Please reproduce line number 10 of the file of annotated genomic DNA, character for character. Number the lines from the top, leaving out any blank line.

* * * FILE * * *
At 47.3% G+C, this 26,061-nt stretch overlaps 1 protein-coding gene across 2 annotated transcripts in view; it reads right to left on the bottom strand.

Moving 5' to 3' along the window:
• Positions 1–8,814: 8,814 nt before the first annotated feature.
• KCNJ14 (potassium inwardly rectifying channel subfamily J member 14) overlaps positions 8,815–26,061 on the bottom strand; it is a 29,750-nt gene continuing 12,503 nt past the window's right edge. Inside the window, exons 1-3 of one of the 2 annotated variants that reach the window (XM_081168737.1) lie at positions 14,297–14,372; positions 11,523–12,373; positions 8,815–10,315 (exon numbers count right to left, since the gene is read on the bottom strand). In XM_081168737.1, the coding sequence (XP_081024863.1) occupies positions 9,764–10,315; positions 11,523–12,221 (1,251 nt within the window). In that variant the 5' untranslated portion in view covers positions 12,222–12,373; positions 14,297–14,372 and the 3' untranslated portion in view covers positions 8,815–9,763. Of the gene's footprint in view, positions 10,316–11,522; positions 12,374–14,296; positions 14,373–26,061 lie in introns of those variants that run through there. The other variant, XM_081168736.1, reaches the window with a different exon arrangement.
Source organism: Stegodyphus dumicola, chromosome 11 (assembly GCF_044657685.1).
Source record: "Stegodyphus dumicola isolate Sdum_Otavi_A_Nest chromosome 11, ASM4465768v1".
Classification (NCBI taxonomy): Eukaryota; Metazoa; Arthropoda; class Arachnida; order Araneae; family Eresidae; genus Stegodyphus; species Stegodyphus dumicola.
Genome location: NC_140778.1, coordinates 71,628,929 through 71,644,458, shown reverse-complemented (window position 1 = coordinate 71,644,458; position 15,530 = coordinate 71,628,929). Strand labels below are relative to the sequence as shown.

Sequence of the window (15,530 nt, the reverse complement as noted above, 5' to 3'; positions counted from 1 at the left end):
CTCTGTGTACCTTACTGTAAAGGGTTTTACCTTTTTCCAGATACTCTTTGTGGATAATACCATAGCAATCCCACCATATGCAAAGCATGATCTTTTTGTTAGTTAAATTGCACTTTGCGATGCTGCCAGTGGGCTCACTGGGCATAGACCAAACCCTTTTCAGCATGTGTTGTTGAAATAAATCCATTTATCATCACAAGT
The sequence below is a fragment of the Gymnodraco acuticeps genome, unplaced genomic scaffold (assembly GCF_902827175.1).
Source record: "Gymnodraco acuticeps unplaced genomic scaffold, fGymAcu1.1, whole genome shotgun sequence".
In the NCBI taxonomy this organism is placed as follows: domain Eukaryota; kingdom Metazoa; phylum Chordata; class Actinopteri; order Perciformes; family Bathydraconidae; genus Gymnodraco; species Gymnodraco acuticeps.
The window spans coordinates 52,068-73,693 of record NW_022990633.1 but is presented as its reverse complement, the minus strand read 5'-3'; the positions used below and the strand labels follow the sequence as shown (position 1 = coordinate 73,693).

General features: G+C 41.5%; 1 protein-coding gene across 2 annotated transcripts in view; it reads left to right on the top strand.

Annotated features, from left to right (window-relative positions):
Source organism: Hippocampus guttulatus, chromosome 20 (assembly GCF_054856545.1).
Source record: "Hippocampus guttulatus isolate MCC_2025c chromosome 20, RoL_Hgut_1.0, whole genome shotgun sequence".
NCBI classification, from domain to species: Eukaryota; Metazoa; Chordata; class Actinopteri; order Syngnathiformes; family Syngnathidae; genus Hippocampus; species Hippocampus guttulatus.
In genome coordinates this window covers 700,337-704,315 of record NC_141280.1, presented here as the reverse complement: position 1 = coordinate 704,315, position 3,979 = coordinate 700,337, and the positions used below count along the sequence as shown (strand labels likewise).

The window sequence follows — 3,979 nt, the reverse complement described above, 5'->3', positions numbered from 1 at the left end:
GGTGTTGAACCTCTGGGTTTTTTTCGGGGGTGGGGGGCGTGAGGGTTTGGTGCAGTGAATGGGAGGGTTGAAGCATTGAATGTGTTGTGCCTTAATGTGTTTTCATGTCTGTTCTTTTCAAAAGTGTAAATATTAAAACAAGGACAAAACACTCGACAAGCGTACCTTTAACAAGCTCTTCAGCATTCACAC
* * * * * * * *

CTCTGTGTACCTTACTGTAAAGGGTTTTACCTTTTTCCAGATACTCTTTGTGGATAATACCATAGCAATCCCACCATATGCAAAGCATGATCTTTTTGTTAGTTAAATTGCACTTTGCGATGCTGCCAGTGGGCTCACTGGGCATAGACCAAACCCTTTTCAGCATGTGTTGTTGAAATAAATCCATTTATCATCACAAGT